Southampton International Airport plans to expand passenger numbers significantly over the next 10-15 years. Currently the station is not served by east-west rail services (Southampton-Brighton; Victoria to Southampton; and Portsmouth to Cardiff services), who need to change at Southampton Central. Diversion of some (or all) of these train services to call at the Southampton Airport Parkway would help widen the hinterland of the airport and attract more passengers from Wiltshire, Portsmouth, Havant and West Sussex who may be deterred currently from using rail by the need to change trains.

The TfSH authorities support the recent addition of Fratton to the rail freight network and hopes that this intermodal facility will make a contribution to the transfer of freight traffic arriving at the Port of Portsmouth onto rail for onward transit.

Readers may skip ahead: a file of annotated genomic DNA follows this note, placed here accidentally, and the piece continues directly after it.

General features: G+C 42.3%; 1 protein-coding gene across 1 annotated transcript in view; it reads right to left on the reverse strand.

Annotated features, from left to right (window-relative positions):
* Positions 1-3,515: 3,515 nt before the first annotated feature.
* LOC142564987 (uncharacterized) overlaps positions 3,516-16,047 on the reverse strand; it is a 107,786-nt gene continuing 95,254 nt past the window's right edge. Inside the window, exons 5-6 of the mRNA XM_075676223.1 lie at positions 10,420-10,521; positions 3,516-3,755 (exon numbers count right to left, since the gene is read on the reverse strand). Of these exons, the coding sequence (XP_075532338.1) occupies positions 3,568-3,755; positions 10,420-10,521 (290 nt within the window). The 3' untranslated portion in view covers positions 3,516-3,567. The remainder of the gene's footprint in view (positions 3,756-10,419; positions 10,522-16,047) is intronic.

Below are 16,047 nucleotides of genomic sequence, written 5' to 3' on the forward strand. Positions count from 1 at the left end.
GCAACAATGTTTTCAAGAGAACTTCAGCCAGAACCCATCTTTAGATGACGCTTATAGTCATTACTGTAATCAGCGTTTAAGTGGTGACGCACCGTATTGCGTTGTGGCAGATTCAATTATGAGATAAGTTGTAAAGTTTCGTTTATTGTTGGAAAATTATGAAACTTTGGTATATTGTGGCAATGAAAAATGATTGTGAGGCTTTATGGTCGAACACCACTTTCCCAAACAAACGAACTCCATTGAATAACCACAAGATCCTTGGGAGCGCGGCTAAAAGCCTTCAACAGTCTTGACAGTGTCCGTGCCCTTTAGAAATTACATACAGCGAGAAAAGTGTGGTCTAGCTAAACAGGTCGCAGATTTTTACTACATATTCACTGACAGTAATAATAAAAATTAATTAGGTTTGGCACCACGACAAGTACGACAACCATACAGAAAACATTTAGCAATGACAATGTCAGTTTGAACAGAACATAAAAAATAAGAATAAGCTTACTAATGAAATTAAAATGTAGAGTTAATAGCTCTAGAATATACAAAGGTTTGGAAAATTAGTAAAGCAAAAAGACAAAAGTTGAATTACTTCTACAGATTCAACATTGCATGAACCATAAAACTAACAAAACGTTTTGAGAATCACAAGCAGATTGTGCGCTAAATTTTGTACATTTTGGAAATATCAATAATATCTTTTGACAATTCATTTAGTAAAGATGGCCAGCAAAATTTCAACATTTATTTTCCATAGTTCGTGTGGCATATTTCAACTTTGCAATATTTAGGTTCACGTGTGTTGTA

The TfSH authorities support the Airtrack proposal to introduce rail services from Woking to Heathrow Airport, as this is likely to make rail a more attractive option for journeys from South Hampshire to the airport.

b) Longer Distance Services

· Portsmouth is currently excluded from the Cross Country network, requiring passengers to change trains to access these important services

· Services on the Portsmouth-Cardiff corridor still suffer from overcrowding at busy times (Friday evenings and weekends), which will need to be addressed.

· Whilst punctuality of SWT services is generally good, Cross Country services suffer delays due to congestion around Birmingham.

· The TfSH authorities would support investment to tackle this bottleneck and reinstatement of double-track between Leamington Spa and Coventry used by Cross Country and freight trains and also support proposals to implement East West Rail that would provide an alternative route for Cross Country services and freight trains north of Oxford to use to gain access to the West Coast Main Line.